Plot: The El Royale is a run-down motel literally straddling the state line between Nevada and California. Most of the time, it’s empty now, with a single night clerk, Miles (Lewis Pullman) enough to handle all the guests. But on this particular night, there are more guests than usual – and they are all here for their own unstated purposes: Father Daniel (Jeff Bridges) is looking for something. Darlene (Cynthia Erivo) wants to make her career as a singer. Laramie (Jon Hamm) is a vaccuum salesman on the road. Emily (Dakota Johnson) is running from something. As the guests bring their own story to the motel, things get more and more complicated.
Bad Times at the El Royale obviously tries to be a film in the vein of Tarantino’s best, but while a lot of the right ingredients are there for that, the film doesn’t really come together and starts to fall apart more and more the longer it lasts.
Plot: Nine intersecting stories of people in Los Angeles during the Medfly epidemic: Ann (Andie MacDowell) and Howard’s (Bruce Davidson) child (Zane Cassidy) was in an accident just before his coma. Police man Gene (Tim Robbins) cheats on his wife Sherri (Madeline Stowe). Lois (Jennifer Jason Leigh) works for a sex hotline, much to the dislike of her husband Jerry (Chris Penn). Doreen (Lily Tomlin) and Earl (Tom Waits) have a good marriage, at least as long as Earl is sober. Honey (Lily Taylor) and Bill (Robert Downey Jr.) are housesitting. Stormy (Peter Gallagher) is struggling with his divorce from Betty (Frances McDormand). Zoe tries to connect with her mother Tess (Annie Ross). Claire (Anne Archer) and her husband Stuart (Fred Ward) are invited to dinner by Marian (Julianne Moore) and Ralph (Matthew Modine). Stuart, Gordon (Buck Henry) and Vern (Huey Lewis) are looking forward to a long-planned fishing trip.
Short Cuts was really painful: a film filled with unlikeable men who behave like assholes and somehow we are supposed to think think that’s funny and/or interesting? No, thank you and I mean that in the harshest possible sense.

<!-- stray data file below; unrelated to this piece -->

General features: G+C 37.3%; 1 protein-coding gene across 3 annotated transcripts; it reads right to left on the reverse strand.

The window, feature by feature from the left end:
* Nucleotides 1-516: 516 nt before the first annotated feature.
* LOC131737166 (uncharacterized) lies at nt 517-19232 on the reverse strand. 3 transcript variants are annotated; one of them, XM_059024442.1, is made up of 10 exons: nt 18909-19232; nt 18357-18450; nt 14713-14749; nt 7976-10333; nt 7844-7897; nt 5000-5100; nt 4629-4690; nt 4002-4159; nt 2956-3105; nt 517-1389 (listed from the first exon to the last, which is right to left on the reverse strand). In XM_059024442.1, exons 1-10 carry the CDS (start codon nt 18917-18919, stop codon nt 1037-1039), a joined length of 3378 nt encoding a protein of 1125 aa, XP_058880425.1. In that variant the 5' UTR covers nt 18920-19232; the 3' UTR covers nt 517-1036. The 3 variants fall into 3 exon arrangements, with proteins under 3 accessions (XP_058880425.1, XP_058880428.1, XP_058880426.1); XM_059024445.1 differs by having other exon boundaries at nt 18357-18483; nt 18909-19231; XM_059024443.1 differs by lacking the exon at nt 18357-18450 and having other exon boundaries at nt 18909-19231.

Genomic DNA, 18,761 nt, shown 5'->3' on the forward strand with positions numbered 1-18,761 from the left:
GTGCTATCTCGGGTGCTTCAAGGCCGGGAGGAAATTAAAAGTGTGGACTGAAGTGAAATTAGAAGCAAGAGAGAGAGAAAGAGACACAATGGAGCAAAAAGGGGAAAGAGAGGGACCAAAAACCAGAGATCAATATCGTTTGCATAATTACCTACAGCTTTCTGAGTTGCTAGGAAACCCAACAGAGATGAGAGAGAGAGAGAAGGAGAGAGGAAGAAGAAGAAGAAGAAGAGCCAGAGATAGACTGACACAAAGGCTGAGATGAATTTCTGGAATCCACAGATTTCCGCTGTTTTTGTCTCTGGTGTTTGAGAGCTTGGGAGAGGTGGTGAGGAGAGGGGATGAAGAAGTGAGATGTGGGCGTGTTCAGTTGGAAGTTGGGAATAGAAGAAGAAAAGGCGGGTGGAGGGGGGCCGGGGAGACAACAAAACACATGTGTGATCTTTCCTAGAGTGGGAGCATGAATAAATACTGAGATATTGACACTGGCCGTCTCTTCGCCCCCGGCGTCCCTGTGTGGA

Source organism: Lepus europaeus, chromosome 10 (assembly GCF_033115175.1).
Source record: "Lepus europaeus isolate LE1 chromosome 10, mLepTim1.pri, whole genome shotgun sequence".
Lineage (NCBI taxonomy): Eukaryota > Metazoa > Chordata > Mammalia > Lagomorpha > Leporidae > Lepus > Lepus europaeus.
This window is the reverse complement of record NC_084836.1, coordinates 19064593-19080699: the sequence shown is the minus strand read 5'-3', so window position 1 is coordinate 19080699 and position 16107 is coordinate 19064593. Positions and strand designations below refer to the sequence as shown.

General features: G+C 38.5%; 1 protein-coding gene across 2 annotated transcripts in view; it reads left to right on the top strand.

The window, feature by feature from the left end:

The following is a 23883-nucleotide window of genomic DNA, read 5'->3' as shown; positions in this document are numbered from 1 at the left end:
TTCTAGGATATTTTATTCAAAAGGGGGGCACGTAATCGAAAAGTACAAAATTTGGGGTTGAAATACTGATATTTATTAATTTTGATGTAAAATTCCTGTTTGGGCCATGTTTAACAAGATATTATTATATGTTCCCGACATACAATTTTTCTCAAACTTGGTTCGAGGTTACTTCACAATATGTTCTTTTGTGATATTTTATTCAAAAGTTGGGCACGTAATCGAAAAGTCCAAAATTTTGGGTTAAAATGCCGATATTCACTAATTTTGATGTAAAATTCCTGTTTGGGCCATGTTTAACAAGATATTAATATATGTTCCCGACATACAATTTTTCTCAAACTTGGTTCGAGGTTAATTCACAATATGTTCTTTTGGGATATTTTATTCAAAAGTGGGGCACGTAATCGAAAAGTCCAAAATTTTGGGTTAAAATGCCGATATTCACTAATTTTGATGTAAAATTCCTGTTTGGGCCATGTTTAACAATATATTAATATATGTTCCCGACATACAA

Origamy is a novel by Rachel Armstrong. [I got this book from a LibraryThing Early Reviewer Give-Away.] Finished on: 19.10.2018
Plot: Mobius is a weaver, like her parents Newton and Shelley who are all part of a circus troupe. Weavers can manipulate spacetime, but Mobius has somehow forgotten how to do it and needs to start to learn again. Encouraged by her parents, she can soon start traveling again. She zips around the universe, discovering its multitudes of cultures for herself. Soon she realizes that something is wrong and there is a threat that hangs over the universe that may unravel it entirely.
Origamy is definitely an unusual book, but it’s unusual in a way that I struggled with to say the least. It’s not bad per se, but I felt like I couldn’t get my foot in the narrative’s door and stayed outside, catching only confusing glimpses of what was going on inside.
Plot: Veronica (Kristen Bell) made it out of Neptune, California. She is now a lawyer in New York and in a relationship with Piz (Chris Lowell). But when her high school friend slash big love Logan (Jason Dohring) calls and asks for her help, Veronica returns. Logan’s girlfriend Bonnie (Andrea Estella) and Logan is being accused of the crime. Not wanting to get into deep, Veronica just agrees to help Logan find a good lawyer, but keeping the distance is easier said than done.
Veronica Mars (the movie) does offer some closure that was lacking in Veronica Mars (the TV show), but other than that, it doesn’t really have much to offer. For fans of the series, it will be a must see, for everybody else it’s definitely not.
Plot: Christoph (Laurence Rupp), called Burschi (“little boy”), has finally achieved what he has always dreamed of: he is training with the WEGA, Austria’s police special forces unit, under Konstantin Blago (Anton Noori), his big idol. His father Heinz (Roland Düringer) who is also a cop, but turned away from his career towards a more social role in the force sees Christoph’s dream with a critical eye. On a seemingly routine call Christoph ends up shooting a mentally ill man (Michael Fuith) who attacked. Celebrated as a hero by his squad and criticized by the public, Christoph starts to struggle with the events and his role in them.
I was pretty impressed by Cops as it takes a deep dive into police culture – which also means looking very sharply at masculinity. It’s sociological analysis in movie form and one I had yet to see from an Austrian perspective. Istvan handles it very well.